Education Funding Workshop

New Hampshire district schools receive approximately 59% of their funding from local property taxes and 36% from the state using a per pupil “adequacy” formula and disbursement prescribed in the Claremont I and II decisions. Please attend this workshop to discuss NH’s education funding sources and distribution.

The Newport School Board joins Claremont, Fall Mountain, and Unity to host a discussion on New Hampshire Education Funding on August 14th. Attorneys Andru Volinsky and John Tobin, both on the Claremont cases’ legal team, will provide a public workshop on New Hampshire school funding. It will be held at the Richards Elementary School in Newport NH beginning at 6:00pm.

Community members are invited and encouraged to attend this important conversation.

They will host two additional workshops in the coming weeks; more are in the planning stages.

Monday, August 20th at Gilbert Hood Middle School in Derry starting at 6:30pm

Thursday, September 6th at Hillside Elementary School in Berlin starting at 6:00pm

UPDATE: Additional workshops announced

Sunday, September 9th at Berlin Middle School starting at 6:00pm

Thursday, September 20th at Keene Middle School starting at 6:00pm

Tuesday, September 25th at Haverhill Cooperative Middle School starting at 6:00pm

Tuesday, October 2nd at Concord High School starting at 6:00pm

Wednesday, October 10th at Spaulding High School in Rochester starting at 6:00pm

Thursday, October 18th at Nashua North High School starting at 6:00pm


If we focus on education, instead of the bricks and mortar buildings where classes are held, NH does not have an education funding problem. As a state, we have an obligation to fund each child’s education, not necessarily a particular building. Many children, particularly those in low-income households, are trapped in their zip-code assigned schools. If we remove that restriction, families are empowered to select the best educational opportunity that fits their children’s needs and are incentivized to do so efficiently and with maximum benefit to the child’s needs. If New Hampshire is truly committed to supporting education, then we have an obligation to provide more opportunities to children beyond their designated district bricks and mortar schools.

While considering the proposals by Mr. Volinsky and Mr. Tobin, keep the following facts in mind:

  • New Hampshire has declining enrollment in public schools. In 2008-2009, there were 197,956 students in all grades. As of the 2017-2018 school year, there were nearly 20,000 fewer students or 178,328 enrolled statewide. For the years 2012 to 2017, enrollment was down 10.3% across the state.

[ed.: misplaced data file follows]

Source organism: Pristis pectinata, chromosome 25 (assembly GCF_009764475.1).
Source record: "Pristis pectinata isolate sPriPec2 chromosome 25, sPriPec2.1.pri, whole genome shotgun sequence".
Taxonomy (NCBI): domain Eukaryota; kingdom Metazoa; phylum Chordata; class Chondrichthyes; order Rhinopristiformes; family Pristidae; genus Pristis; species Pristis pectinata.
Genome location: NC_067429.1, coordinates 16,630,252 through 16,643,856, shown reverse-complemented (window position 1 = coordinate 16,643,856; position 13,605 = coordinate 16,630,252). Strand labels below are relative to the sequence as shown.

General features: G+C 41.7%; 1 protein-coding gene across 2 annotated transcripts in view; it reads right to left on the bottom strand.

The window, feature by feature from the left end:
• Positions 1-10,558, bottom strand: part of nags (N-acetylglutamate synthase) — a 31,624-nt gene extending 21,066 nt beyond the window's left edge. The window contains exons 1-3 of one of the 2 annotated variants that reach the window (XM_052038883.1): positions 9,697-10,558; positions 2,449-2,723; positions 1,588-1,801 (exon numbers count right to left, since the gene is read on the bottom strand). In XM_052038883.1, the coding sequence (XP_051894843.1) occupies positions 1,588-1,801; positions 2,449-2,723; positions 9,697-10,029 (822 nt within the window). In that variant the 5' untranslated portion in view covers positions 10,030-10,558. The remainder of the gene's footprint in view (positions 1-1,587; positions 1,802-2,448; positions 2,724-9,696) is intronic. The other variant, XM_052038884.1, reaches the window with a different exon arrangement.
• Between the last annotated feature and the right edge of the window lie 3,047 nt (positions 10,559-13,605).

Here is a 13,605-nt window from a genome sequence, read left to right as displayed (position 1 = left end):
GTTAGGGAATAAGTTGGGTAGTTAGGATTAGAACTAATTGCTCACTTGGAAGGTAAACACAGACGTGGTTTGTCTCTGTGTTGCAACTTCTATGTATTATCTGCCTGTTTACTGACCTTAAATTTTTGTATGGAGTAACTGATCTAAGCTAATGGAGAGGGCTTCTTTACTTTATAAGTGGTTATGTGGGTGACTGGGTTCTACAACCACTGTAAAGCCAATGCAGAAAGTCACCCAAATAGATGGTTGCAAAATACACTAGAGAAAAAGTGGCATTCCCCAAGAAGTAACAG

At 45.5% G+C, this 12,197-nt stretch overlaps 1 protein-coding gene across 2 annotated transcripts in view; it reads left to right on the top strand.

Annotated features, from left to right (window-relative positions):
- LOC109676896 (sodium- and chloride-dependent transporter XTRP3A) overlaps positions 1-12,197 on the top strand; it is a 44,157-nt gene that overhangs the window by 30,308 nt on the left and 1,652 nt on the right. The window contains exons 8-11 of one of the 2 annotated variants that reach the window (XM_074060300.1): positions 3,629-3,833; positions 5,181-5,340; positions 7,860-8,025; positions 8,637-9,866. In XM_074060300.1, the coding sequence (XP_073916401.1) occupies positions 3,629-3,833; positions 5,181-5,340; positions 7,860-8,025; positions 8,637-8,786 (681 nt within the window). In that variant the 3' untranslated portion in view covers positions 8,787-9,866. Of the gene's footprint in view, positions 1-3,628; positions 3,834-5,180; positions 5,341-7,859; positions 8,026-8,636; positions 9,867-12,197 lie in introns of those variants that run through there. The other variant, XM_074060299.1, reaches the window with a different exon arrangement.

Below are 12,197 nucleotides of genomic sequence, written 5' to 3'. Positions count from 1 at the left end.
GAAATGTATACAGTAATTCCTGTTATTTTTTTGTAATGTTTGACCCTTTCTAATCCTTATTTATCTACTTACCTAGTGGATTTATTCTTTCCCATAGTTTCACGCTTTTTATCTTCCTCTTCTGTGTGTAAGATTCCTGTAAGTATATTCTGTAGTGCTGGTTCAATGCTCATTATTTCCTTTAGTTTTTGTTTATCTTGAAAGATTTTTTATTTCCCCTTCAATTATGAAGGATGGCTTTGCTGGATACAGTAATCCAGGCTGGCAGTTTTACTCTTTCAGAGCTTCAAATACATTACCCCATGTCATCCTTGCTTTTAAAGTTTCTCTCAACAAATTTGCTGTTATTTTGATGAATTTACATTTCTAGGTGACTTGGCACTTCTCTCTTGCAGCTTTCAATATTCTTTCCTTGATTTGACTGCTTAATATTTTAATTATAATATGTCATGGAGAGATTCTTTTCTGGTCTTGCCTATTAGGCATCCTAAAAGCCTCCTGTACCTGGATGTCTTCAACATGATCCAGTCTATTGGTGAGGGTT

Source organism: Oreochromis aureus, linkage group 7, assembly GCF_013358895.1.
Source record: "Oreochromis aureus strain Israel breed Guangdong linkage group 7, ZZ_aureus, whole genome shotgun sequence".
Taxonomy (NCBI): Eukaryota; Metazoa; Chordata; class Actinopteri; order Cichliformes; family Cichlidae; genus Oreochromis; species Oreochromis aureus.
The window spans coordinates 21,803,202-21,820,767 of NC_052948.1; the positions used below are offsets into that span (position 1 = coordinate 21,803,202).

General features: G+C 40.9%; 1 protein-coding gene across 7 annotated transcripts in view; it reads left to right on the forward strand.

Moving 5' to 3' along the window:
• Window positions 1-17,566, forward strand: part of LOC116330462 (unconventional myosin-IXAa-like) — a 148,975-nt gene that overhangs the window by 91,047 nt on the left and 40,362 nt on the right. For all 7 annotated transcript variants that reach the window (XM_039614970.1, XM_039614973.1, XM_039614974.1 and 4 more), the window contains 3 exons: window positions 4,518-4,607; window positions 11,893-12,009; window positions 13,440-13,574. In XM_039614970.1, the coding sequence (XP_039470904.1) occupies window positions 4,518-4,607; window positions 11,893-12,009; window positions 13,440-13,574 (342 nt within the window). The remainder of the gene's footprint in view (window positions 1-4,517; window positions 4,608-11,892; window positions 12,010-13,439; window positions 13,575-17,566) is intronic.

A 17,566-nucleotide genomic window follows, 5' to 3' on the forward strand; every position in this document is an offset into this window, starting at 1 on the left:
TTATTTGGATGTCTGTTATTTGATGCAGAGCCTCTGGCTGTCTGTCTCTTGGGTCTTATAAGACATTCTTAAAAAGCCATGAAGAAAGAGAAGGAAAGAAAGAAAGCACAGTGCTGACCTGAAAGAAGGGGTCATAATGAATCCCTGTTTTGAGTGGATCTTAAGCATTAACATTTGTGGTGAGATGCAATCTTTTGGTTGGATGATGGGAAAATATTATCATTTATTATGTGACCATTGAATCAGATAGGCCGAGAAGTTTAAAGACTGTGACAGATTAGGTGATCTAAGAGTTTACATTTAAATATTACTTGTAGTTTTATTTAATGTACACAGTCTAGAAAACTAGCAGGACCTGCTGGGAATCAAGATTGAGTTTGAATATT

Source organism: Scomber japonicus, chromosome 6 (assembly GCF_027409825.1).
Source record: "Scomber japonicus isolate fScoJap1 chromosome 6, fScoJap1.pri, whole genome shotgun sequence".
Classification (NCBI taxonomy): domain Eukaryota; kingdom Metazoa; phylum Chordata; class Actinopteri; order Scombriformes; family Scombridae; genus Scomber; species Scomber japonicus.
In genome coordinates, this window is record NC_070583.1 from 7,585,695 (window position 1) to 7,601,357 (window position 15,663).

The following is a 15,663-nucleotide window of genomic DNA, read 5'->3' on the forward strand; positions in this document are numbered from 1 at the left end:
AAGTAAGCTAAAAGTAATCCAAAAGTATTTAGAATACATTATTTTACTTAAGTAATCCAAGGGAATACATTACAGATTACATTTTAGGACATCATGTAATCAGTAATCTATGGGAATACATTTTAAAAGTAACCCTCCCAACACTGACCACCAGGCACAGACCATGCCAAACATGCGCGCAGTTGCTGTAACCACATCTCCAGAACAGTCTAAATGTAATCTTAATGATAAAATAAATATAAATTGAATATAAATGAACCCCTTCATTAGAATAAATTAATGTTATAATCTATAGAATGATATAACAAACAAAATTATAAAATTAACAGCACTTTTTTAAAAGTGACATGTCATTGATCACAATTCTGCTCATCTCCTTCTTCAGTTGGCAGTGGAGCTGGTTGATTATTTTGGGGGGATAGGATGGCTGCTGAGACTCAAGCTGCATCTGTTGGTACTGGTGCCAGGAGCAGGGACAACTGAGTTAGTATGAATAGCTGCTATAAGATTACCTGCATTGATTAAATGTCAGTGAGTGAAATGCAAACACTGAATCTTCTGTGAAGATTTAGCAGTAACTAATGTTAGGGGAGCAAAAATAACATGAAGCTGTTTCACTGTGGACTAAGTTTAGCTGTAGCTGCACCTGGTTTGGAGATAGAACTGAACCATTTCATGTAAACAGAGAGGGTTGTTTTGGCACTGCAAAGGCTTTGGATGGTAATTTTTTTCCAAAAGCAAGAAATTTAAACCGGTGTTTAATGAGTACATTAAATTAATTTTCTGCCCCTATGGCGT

• The cost of an “adequate” education is over $15.3K per pupil. Per the NH DOE, “the cost per pupil is calculated by subtracting tuition and transportation from K-12 current operating expenditures, and then dividing by the average daily membership in attendance (ADM-A). The report “State Average Cost Per Pupil and Total Expenditures” identifies which expenditures have been included or excluded. The per pupil amount of all expenditures – operating, tuition, transportation, equipment, construction, interest and non-K-12 expenditures is $18,216.28.”


          • By comparison, NH’s 24 chartered public schools receive the state “adequacy” funding, $3636 per pupil, like their local district counter-parts. They also receive an additional $3036 per pupil of state monies (FY 2017) for a grand total of $6671 per student, a little more than 1/3 that given to public schools. Chartered public schools receive no additional funds from local tax dollars and operate tuition-free.


          • For the coming 2019 fiscal year, the state funds will comprise 35.5% of local district’s budgets at $3636.06 per pupil based on their average daily membership (ADM) plus any differentiated aid ($1818 for low-income students, $1956 for children with special needs, $711 for English language learners, and others). This is the state adequacy fund. The revenue sources are business taxes, rooms and meals taxes, lottery revenue, and approximately 40% comes from statewide property taxes.


          • A report prepared in March 2018 by the Josiah Bartlett Center for Public Policyand EdChoice shows “that public schools in New Hampshire have received large increases in taxpayer funds since 1992, and that these funds have largely been spent to increase staffing—well over and beyond what was necessary to accommodate student enrollment growth. These increased resources for public schools did not translate into meaningful increases in salaries for teachers. As shown an earlier report, Back to the Staffing Surge, this is a national pattern and these large increases in staffing have not resulted in improved outcomes for students.”


          • Much of public schools’ costs are variable costs in the short run, but all of their costs are variable in the long run. In a report by Dr. Benjamin Scafidi, “The Fiscal Effects of School Choice Programs on Public School Districts.” Table 6, Short-Run Fixed and Variable Costs by State, shows that in New Hampshire, 72.3% percent of total costs are short-run variable costs. That increases with a longer time horizon because all costs are variable in the long run.


      Given the state’s declining student enrollment and higher costs of public education, it is efficient and logical to offer expanded educational opportunities to families instead of restricting students to their locally assigned schools. Children have one chance at an education that fits their needs; it is our obligation to give them every best opportunity to succeed.